A Gold and Silver Paper Default in the Wake of an EU Collapse

The EU has failed to recapitalize its banking sector, which still remains massively over-leveraged. They have not yet had their "Lehman moment" of truth.

Furthermore, governments of the Eurozone adopted the Euro as a common currency in part because by doing so, they could collectively borrow at much lower interest rates than they were used to when they printed their own money.

Now they cannot continue to do this because the beleaguered Eurozone has lost the confidence of the markets and cannot seem to regain it no matter what financial band aids are applied to the situation of excessive sovereign debt. Instead, confidence is largely confined to the currencies of those nations which still maintain a legal monopoly on its creation.

Printing Money Does Not Create Wealth

Everybody knows that money printing will not make a nation wealthy in the long run. Nevertheless, powerful constituencies benefit from money creation in the short term so politicians understand that their re-election depends on not thinking about the absurdity.

It is also often assumed that a wholesale Euro collapse would be U.S. Dollar positive since an overall EU default would cause financial panic, so money would flood back into US Treasuries as a safe haven.

This sentiment tends to weigh against using precious metals as an alternative safe haven — at least in Dollar terms. Nevertheless, the United States is also overleveraged in terms of its debt.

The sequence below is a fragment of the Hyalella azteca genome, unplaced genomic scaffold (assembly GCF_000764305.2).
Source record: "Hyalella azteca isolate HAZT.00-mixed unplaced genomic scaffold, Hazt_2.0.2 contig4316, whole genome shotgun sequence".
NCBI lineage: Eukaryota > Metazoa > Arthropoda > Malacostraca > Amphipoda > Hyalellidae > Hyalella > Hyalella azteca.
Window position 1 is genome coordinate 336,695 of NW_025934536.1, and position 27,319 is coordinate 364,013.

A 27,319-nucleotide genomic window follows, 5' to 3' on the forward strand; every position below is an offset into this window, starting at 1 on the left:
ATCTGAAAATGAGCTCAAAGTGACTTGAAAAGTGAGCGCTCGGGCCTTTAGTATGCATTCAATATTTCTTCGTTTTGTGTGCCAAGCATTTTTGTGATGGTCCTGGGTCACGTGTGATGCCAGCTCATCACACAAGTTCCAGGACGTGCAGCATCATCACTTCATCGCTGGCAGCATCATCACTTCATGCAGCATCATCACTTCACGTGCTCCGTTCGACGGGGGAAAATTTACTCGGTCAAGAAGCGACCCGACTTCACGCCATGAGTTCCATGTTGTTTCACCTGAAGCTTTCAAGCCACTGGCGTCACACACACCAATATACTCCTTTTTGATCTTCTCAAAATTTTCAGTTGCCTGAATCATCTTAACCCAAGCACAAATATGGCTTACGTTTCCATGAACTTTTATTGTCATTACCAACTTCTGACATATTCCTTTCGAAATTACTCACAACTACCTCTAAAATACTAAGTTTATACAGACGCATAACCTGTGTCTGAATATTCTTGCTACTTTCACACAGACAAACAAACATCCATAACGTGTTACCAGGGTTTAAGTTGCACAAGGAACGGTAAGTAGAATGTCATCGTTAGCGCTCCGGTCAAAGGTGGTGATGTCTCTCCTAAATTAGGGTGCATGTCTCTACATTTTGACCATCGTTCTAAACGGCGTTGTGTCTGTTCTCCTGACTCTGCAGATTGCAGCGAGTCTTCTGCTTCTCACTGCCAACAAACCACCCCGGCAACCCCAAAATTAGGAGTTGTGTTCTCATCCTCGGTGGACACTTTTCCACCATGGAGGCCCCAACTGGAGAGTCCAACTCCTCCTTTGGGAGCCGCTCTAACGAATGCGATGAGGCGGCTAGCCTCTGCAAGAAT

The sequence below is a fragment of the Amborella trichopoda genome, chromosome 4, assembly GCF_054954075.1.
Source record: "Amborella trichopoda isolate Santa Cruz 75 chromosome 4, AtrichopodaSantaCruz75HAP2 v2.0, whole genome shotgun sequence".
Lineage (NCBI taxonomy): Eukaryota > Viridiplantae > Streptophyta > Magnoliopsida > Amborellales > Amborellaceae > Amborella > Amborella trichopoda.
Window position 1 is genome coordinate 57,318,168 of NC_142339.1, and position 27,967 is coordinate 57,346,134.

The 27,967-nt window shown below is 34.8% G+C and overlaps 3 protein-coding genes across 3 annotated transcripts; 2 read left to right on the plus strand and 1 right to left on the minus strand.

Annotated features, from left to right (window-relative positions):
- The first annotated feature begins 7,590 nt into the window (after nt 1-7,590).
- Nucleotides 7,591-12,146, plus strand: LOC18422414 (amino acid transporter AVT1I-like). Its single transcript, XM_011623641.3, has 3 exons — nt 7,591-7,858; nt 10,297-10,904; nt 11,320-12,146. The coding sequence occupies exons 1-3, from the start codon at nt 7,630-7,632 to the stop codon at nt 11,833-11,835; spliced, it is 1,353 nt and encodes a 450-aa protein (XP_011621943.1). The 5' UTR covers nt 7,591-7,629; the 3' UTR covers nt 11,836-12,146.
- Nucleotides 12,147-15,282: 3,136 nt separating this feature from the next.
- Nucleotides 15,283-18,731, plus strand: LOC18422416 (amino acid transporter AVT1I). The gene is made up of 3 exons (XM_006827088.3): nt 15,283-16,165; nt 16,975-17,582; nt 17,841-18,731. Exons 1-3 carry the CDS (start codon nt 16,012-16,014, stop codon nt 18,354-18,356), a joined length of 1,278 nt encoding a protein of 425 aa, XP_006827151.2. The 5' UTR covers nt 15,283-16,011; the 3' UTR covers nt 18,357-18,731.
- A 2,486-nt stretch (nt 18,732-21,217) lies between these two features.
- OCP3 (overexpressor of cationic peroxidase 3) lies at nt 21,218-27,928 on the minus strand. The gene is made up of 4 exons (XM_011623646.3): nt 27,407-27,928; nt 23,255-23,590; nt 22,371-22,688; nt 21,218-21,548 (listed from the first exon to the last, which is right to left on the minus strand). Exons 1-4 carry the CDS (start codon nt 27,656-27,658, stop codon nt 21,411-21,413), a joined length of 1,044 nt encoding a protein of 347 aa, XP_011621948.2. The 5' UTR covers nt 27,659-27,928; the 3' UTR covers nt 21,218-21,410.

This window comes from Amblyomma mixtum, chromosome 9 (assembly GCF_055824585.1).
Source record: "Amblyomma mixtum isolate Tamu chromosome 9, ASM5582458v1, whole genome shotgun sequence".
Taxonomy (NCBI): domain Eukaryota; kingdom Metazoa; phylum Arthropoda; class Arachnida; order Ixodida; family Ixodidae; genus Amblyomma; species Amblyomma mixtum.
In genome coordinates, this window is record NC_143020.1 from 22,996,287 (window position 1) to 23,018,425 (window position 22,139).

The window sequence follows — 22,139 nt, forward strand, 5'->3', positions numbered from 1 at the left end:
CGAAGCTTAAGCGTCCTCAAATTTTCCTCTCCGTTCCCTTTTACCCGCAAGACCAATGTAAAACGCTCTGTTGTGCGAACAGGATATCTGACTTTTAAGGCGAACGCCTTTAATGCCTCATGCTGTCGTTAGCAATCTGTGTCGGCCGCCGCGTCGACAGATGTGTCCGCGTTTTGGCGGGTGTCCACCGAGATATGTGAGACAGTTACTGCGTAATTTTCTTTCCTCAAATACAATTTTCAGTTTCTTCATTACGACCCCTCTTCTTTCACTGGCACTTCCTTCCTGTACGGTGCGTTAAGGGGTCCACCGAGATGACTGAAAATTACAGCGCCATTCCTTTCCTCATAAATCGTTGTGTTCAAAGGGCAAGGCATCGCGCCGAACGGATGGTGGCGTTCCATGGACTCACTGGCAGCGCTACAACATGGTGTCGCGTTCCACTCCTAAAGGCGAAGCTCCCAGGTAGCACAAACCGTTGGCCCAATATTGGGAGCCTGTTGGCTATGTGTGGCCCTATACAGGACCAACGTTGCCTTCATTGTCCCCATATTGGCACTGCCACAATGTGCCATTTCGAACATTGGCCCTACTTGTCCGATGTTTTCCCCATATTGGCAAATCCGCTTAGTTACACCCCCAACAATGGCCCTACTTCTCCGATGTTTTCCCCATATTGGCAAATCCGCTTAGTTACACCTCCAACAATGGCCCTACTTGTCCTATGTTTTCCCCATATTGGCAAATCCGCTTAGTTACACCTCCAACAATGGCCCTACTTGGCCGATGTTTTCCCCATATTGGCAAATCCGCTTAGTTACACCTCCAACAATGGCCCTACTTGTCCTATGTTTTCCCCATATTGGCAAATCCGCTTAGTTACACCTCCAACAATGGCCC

Precious Metals Likely to Spike on Euro Collapse

If you think that the prices of silver and gold are not going to rise much and that the physical metals are even going to be available immediately after the Euro collapses, you are quite the optimist.

The far more likely pricing scenario would include a demand spike for precious metals reminiscent of January 1980, as people in Europe rush to hard assets to protect their savings.

Fleeing to any perceived safe haven in the wake of the European sovereign debt crisis, liquid money has already flowed quickly away from the various banks, currencies and assets affected peripherally by the debacle.

Physical Gold and Silver Would Become Scarce

Any short term price decline in the precious metals seen during a time of massive economic uncertainty would likely result in physical metal simply disappearing from the market. This would blow up physical premiums relative to paper like the market has ever seen before.

The market got a preview of this in 2008, when silver was pushed from $20 all the way down to $8, despite a notably worsening financial outlook sparked off by the subprime mortgage crisis, falling U.S. real estate prices and the dramatic Lehman bankruptcy. This situation nearly caused a physical shortage panic, which was reflected in physical premiums of over 100 percent at times relative to paper.

The market’s subsequent response boosted the price of silver from its low of $8.44 in October of 2008 to hit a historic $49.77 high in April of 2011. This dramatic rise in silver’s price was further intensified by the ongoing European Sovereign Debt Crisis that began to make headlines in late 2009.

Of course, someone might still be willing to sell you a paper forward or futures contract during an EU collapse, but do not count on being able to obtain the physical metal. The declaration of Force Majeure would be almost a certainty, with a cash settlement offered in place of a metal deliverable when the time comes to take possession.

Basically, cashing out now to try and time the market in the middle of a major currency event is definitely a ‘picking up nickels in front of a steamroller’ strategy. It seems better to ‘be right and sit tight’ instead.

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